Tag: Shanghai Cooperation Organization

Sino-Russian Tensions and the Shanghai Cooperation Organization

Alex Cooley — whose book on power-political competition in Central Asia is due out soon — had an interesting op-ed in Friday’s New York Times. He argues that the apparent success of the 12th Shanghai Cooperation Organization (SCO) summit masks ongoing Sino-Russian tensions in the region:

Since the financial crisis, China has displaced Russia as Central Asia’s leading trading partner, and Beijing would welcome using the S.C.O. framework to further boost regional economic integration and investment. But both Russia and the Central Asian countries fear the political repercussions of Beijing’s growing economic weight. 

China’s pledge to provide a $10 billion loan under S.C.O. auspices for the development of regional infrastructure is actually a replay of a similar offer it made in 2009 to establish an S.C.O.-backed anti-crisis fund. Back then, Moscow refused to co-fund the loan and worked behind the scenes to block China’s disbursal of the funds, fearing that such lending would undermine its position in the region. Meanwhile, Moscow is also pushing its own Eurasian Union and trying to expand its own Customs Union into Central Asia. 

Similarly, Beijing’s pledge to offer 30,000 government scholarships and train 1,000 teachers for the Confucius centers sprouting up throughout Central Asia clearly undermines the soft-power monopoly that Russia traditionally has enjoyed. 

China’s recent achievements in the region’s energy sphere are also causing concern in Moscow. Since the opening of the China-Central Asia gas pipeline in December 2009, gas from Turkmenistan has started to flow eastward, away from the old Soviet-era network controlled by Russia. It will soon be joined by gas from Uzbekistan. A third pipeline to China is now being constructed, and an additional spur originating in Kazakhstan is also planned.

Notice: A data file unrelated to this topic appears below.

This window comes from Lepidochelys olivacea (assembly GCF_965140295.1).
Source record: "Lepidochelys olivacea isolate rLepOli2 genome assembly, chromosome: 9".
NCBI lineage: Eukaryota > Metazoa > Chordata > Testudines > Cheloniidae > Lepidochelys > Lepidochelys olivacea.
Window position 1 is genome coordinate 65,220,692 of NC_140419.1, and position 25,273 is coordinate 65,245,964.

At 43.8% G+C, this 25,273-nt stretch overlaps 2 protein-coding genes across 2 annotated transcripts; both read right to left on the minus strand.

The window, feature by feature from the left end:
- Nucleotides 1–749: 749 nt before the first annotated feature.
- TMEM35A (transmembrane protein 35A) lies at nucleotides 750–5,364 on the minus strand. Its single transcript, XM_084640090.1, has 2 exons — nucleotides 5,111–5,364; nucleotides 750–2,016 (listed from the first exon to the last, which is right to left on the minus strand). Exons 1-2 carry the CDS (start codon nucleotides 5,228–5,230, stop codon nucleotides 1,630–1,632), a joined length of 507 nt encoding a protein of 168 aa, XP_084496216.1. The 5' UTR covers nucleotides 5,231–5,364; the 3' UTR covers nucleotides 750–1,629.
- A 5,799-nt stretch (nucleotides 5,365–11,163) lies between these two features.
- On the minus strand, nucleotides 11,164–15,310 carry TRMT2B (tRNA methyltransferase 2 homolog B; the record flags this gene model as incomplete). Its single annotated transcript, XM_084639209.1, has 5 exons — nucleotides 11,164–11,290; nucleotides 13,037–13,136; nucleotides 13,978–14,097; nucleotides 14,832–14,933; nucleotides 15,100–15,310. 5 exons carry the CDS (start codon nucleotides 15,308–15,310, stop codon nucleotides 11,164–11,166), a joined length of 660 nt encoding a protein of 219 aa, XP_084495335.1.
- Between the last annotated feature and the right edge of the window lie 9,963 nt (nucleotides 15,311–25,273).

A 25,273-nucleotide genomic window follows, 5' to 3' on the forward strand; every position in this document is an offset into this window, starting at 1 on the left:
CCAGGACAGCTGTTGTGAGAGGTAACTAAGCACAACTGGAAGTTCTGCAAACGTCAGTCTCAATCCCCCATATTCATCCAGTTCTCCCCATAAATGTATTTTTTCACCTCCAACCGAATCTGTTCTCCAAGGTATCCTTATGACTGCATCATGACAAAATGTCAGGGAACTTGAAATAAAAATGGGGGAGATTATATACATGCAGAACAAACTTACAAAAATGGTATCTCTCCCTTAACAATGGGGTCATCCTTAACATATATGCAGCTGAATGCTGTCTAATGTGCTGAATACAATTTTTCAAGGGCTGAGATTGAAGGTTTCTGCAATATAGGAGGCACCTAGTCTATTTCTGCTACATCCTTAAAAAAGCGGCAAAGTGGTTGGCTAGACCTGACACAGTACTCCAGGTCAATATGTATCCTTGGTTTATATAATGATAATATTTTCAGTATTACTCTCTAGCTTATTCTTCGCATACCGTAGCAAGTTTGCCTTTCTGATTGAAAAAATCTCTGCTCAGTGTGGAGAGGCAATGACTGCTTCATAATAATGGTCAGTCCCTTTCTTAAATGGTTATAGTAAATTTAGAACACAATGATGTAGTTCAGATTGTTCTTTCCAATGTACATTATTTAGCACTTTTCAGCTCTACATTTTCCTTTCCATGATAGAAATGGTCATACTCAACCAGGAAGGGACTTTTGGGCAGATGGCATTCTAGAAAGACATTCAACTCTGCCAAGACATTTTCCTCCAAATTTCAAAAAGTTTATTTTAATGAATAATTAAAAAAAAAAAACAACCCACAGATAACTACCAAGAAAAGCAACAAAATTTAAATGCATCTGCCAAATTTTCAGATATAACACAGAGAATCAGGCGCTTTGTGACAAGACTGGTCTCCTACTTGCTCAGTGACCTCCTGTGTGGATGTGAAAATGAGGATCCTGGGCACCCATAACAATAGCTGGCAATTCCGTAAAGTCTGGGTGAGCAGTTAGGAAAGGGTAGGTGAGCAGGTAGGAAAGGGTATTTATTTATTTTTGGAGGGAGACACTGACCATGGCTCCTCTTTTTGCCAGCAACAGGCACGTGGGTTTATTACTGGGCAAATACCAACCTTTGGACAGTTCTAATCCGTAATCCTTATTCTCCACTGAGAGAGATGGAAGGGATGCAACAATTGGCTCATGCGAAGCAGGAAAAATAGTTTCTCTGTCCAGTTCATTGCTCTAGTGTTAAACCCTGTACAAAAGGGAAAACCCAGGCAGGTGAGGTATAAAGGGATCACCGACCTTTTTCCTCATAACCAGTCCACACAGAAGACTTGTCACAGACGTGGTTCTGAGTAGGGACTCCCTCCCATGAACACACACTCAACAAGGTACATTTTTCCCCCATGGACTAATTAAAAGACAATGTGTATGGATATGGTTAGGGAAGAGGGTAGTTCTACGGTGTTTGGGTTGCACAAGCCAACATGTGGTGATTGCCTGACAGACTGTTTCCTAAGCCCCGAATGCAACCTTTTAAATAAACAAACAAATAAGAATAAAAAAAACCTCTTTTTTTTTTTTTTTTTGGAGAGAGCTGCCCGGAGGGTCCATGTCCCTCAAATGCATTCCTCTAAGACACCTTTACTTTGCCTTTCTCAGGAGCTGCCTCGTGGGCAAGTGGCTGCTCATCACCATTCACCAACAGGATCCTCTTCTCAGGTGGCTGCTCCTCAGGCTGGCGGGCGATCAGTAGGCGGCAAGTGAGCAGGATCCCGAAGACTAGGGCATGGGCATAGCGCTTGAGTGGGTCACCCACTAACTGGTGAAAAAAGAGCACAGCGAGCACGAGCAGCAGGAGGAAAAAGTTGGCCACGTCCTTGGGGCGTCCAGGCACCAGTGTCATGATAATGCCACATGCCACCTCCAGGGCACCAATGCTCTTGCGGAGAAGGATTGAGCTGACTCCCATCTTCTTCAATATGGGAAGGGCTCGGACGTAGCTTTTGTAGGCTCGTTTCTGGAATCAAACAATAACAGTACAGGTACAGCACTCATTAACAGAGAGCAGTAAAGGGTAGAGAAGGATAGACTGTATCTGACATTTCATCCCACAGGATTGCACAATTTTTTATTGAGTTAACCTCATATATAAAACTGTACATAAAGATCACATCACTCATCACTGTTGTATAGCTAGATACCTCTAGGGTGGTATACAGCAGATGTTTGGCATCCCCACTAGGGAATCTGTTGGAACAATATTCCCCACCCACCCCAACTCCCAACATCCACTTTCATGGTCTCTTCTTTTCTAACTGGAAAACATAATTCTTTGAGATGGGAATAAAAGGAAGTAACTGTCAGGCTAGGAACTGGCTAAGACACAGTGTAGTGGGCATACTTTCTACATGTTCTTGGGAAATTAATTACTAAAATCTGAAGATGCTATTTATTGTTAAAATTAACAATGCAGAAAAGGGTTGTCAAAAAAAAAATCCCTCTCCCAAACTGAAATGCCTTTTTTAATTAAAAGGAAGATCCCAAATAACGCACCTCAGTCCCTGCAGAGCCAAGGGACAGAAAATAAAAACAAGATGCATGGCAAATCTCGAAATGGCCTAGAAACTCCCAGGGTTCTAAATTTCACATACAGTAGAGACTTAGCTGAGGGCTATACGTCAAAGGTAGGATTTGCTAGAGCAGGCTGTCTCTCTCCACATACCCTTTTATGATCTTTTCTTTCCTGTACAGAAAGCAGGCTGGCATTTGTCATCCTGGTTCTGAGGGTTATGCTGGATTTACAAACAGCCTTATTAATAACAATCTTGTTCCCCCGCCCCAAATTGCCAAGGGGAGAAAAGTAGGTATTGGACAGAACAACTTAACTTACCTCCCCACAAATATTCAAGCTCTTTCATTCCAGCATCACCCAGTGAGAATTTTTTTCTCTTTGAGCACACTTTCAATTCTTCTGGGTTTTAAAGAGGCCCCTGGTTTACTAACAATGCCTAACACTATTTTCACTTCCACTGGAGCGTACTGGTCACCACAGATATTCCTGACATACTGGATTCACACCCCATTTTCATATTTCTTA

Worse still for Moscow, Beijing is now using the cheaper prices it agreed upon with its new Central Asian suppliers as leverage in its pricing negotiations with Russia’s Gazprom for major new contracts. 

The issue of Afghanistan also reveals critical differences, despite the admission of Afghanistan as an S.C.O. observer. China has proposed enhancing the role of the S.C.O. during NATO’s drawdown from Afghanistan, but eschews any actual military involvement and is most interested in aiding reconstruction and the training of Afghans to safeguard its own multibillion dollar investments, including a $3.5 billion outlay in the Aynak copper mine in Logar province. 

Russia prefers to use the drawdown to expand the reach of the Moscow-dominated Collective Security Treaty Organization in order to reestablish a presence on the Tajik-Afghan border and deepen its control over the Central Asian militaries, all under the mantra of regional counterterrorism and counternarcotic efforts. And S.C.O. member Uzbekistan adamantly resists increasing the roles of either the S.C.O. or the C.S.T.O., preferring its own plan for Afghanistan.

Finally, the thorny question of the S.C.O.’s membership expansion also divides the core members. No new member was admitted at the summit, and none is likely to be in the near future. Russia would prefer to expand the organization so as to dilute Beijing’s leading influence and is especially keen on supporting India’s membership bid. But China is wary of allowing a regional rival full-blown membership and so has devised an elaborate set of accession rules and technical criteria that it will use to stall on Delhi’s request.

These tensions are not voiced in public. Beijing will continue to underscore the S.C.O.’s positive regional role in building mutual trust, while Moscow will speak to the importance of the organization as a counter to Western hegemony in international politics.

Alex’s piece came out within days of a session at the Republic of China’s National Defense University (NDU) in which a presenter underscored at least twice Taipei’s belief that Sino-Russian security cooperation will likely continue for the indefinite future.

These propositions, as Alex’s op-ed makes clear, are not at all exclusive. Indeed, cooperation with Beijing may be Moscow’s only option insofar as it cannot defend its Far East — at least conventionally — even as fears mount concerning China’s ambitions in the region. So while geopolitical pressures, exacerbated by racial stereotypes and other factors, point toward intensifying Sino-Russian rivalry, it isn’t at all clear how Russia will manage intensifying competition. We may see “public alignment” conjoined with “private rivalry” for some time to come.

Russia’s Return to Afghanistan